TekNoXpo shares the joy of technical sciences

 


Havre Daily News/Nikki Carlson

Box Elder High School senior Ciara Swan learns how to operate a backhoe to knock over three cones at the Big Equipment Rodeo during Montana State University-Northern's 3rd Annual Technology-Knowledge-Exposition event Wednesday morning. Montana high school juniors and seniors were invited to TekNoXpo to learn more about the College of Technical Sciences' programs.

What better way to get students thinking about a future in technical sciences than to have them play basketball with a backhoe?

That was the idea behind Wednesday's 3rd Annual Technology-Knowledge-Exposition, or TekNoXpo, on Montana State University-Northern's campus.

Nearly 150 students from surrounding schools came to Northern to learn about the technical sciences.

"We try to make it a fun day for kids to expose them to opportunities in higher education, especially the technical field, " Greg Kegel, dean of Northern's College of Technical Sciences, said. "We try to set up a kind of carnival atmosphere. "


A large parking lot on the south side of the campus, near the Applied Technology Center, was roped off and filled with various large machines, like backhoes and skidsters, that were used to play games, like basketball, or run a relay race.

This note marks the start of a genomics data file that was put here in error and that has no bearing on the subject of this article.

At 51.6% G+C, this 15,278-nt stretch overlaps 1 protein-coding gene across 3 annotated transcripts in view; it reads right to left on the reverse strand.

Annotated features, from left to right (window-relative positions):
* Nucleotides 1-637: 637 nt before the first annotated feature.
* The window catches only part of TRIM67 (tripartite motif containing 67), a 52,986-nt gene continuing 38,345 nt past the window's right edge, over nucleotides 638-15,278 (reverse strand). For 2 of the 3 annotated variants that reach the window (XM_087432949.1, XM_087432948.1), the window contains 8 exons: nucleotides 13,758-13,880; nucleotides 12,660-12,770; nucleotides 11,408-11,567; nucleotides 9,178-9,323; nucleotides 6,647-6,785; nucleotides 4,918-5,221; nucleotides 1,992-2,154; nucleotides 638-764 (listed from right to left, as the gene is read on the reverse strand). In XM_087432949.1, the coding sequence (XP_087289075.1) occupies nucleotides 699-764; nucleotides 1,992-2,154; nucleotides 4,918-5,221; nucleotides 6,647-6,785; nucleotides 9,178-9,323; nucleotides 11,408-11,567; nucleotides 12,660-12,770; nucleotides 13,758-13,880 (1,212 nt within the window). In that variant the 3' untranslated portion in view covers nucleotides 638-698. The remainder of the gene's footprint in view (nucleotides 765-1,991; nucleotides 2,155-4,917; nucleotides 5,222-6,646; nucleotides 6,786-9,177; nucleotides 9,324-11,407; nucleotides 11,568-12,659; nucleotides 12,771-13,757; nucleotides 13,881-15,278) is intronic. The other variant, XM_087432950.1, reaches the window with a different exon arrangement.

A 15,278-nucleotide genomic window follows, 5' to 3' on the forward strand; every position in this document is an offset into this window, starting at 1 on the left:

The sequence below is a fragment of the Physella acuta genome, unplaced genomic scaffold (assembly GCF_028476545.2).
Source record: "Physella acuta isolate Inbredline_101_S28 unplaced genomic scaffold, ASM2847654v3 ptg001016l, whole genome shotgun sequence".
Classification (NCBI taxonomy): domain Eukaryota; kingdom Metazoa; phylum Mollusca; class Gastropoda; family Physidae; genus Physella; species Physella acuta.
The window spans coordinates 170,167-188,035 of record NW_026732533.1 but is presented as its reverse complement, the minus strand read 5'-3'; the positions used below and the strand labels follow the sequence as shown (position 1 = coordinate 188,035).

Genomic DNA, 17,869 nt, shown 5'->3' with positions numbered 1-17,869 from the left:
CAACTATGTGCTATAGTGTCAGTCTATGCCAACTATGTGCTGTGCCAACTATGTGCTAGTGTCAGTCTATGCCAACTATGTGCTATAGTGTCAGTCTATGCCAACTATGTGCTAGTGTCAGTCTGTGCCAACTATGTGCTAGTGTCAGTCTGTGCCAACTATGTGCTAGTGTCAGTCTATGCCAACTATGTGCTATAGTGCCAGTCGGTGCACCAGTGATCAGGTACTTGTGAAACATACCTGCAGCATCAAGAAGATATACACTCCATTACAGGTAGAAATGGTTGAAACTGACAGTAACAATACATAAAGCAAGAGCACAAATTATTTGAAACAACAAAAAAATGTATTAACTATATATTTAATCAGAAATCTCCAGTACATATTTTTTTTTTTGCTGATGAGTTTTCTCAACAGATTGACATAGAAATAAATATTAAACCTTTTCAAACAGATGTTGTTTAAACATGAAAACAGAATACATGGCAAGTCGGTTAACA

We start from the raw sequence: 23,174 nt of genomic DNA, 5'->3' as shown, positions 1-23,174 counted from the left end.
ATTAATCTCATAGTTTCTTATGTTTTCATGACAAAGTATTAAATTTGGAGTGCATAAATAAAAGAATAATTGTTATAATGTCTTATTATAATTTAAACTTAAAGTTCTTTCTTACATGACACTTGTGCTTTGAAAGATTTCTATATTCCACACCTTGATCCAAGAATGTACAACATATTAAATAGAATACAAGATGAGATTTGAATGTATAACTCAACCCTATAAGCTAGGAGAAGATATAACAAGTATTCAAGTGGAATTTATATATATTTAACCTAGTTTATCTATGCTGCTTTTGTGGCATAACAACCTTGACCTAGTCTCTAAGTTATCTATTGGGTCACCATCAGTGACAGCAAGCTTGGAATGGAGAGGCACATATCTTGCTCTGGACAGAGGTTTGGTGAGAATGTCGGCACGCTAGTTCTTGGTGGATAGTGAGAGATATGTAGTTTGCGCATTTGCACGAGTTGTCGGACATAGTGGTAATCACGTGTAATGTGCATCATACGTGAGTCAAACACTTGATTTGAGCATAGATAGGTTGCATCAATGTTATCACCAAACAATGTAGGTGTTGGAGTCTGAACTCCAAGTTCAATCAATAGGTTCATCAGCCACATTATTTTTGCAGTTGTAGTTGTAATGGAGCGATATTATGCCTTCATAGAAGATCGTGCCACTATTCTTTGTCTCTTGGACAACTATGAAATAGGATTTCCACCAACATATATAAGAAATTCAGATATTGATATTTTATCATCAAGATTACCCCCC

"A lot of those kids don't have an idea what these technologies are, " Kegel said. "We take them through business opportunities and through the equipment. "

Christine Locke, agriculture teacher from Big Sandy High School, has brought students to the event all three years.

"I think it's great that they can see what they can do, " Locke said, "and get them thinking about what they want to do after high school. "

She said, since bringing students there, she has seen a handful of her students end up at Northern after graduation.

Kendrick McKeever, a Big Sandy senior who has been at all three TekNoXpos, said he would like to be one of them.

"Honestly, I hadn't even considered coming here before coming here two years ago, " McKeever said.

For Kegel, and other technical sciences officials, that is just the reaction they wanted.

"It's been a big success, " Kegel said. "Our programs in the last three years have risen. There's more awareness as to what Northern's doing, especially on the technical side. I think it's had an impact. "

 

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